• Trump has a big infrastructure plan and will cut corporate and personal taxes, so inflation will pick up, the Federal Reserve will have to raise interest rates faster, and the dollar will strengthen versus other major investment currencies with ultra low rates (euro, Japanese yen, Swiss franc).

The case against the US dollar:

  • Political uncertainty and policy controversy will put off foreigners – including global companies, governments (sovereign wealth funds), central banks (FX reserves), non-US financial investors – from committing as much money to the US. This will add dollar selling pressure, or at least reduce dollar buying pressure.
  • Trump has a big infrastructure plan and will cut corporate and personal taxes, so inflation will pick up, the Federal Reserve will have to raise interest rates faster, leading to rising bond yields and a big sell off of US bonds by investors (both domestic and foreign) and ultimately money flooding out of the country and the currency.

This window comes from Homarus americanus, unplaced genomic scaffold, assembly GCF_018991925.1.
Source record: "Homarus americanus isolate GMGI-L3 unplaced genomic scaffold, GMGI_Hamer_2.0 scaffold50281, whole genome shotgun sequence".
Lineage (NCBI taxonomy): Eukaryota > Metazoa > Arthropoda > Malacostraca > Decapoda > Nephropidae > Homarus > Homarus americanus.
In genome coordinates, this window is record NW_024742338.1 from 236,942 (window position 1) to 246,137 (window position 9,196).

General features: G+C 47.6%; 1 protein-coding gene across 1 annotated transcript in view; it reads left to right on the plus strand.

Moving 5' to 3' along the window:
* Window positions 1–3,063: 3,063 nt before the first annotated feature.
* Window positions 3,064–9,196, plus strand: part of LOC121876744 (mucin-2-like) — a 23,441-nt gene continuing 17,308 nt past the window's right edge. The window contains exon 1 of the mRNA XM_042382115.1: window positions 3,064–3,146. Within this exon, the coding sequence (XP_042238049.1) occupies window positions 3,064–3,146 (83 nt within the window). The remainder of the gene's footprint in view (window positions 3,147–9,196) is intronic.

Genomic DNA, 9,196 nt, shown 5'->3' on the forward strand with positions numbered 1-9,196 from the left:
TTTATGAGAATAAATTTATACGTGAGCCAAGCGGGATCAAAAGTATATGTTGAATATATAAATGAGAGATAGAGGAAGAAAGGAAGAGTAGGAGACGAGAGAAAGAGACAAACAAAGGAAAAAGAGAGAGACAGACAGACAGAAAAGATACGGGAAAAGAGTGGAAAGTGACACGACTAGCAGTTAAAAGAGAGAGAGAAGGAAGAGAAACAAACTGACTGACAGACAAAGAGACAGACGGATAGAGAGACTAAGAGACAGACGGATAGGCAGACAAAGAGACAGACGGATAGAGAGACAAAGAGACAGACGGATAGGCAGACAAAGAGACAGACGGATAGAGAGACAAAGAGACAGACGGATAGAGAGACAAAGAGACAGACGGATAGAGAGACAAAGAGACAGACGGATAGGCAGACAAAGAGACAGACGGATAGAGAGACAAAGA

• (And again…) Trump has a big infrastructure plan and will cut corporate and personal taxes, so the government will run a huge budget deficit and have to borrow trillions more dollars, leading to rising bond yields as extra treasury supply hits uncertain investor demand, compounded by a big sell off of existing US bonds by investors (both domestic and foreign).

I’m sure there are plenty of other arguments for or against the dollar. These are just a few that I’ve seen put forward recently by professional analysts. I highlight them merely to point out that there are widely divergent views out there at the moment.

As for me? To be honest I don’t think it’s wise to try to predict short term market moves – especially in the notoriously uncertain currency markets. When prices are mainly influenced by which side of the bed politicians or central bankers roll out of then I’d rather stay away.